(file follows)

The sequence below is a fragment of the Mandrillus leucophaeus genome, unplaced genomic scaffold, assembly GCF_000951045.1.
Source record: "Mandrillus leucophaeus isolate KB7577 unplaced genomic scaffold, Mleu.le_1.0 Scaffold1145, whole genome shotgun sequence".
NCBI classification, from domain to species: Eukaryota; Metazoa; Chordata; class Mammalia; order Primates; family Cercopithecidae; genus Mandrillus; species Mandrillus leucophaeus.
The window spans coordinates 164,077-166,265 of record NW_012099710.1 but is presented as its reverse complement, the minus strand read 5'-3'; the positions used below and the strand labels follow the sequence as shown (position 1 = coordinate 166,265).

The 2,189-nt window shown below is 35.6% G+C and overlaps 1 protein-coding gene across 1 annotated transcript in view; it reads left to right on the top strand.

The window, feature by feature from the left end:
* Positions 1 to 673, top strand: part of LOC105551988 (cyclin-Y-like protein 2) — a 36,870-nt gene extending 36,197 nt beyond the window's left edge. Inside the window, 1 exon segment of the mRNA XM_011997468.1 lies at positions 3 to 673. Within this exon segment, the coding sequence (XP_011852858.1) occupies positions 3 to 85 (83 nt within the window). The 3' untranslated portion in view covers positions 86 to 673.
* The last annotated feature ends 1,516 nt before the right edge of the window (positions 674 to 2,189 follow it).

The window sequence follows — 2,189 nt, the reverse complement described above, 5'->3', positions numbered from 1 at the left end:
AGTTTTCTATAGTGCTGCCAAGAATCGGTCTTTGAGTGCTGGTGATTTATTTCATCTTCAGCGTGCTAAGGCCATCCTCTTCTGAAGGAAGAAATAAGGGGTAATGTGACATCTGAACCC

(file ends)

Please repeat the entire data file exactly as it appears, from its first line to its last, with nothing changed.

The sequence below is a fragment of the Mandrillus leucophaeus genome, unplaced genomic scaffold, assembly GCF_000951045.1.
Source record: "Mandrillus leucophaeus isolate KB7577 unplaced genomic scaffold, Mleu.le_1.0 Scaffold1145, whole genome shotgun sequence".
NCBI classification, from domain to species: Eukaryota; Metazoa; Chordata; class Mammalia; order Primates; family Cercopithecidae; genus Mandrillus; species Mandrillus leucophaeus.
The window spans coordinates 164,077-166,265 of record NW_012099710.1 but is presented as its reverse complement, the minus strand read 5'-3'; the positions used below and the strand labels follow the sequence as shown (position 1 = coordinate 166,265).

The 2,189-nt window shown below is 35.6% G+C and overlaps 1 protein-coding gene across 1 annotated transcript in view; it reads left to right on the top strand.

The window, feature by feature from the left end:
* Positions 1 to 673, top strand: part of LOC105551988 (cyclin-Y-like protein 2) — a 36,870-nt gene extending 36,197 nt beyond the window's left edge. Inside the window, 1 exon segment of the mRNA XM_011997468.1 lies at positions 3 to 673. Within this exon segment, the coding sequence (XP_011852858.1) occupies positions 3 to 85 (83 nt within the window). The 3' untranslated portion in view covers positions 86 to 673.
* The last annotated feature ends 1,516 nt before the right edge of the window (positions 674 to 2,189 follow it).

The window sequence follows — 2,189 nt, the reverse complement described above, 5'->3', positions numbered from 1 at the left end:
AGTTTTCTATAGTGCTGCCAAGAATCGGTCTTTGAGTGCTGGTGATTTATTTCATCTTCAGCGTGCTAAGGCCATCCTCTTCTGAAGGAAGAAATAAGGGGTAATGTGACATCTGAACCC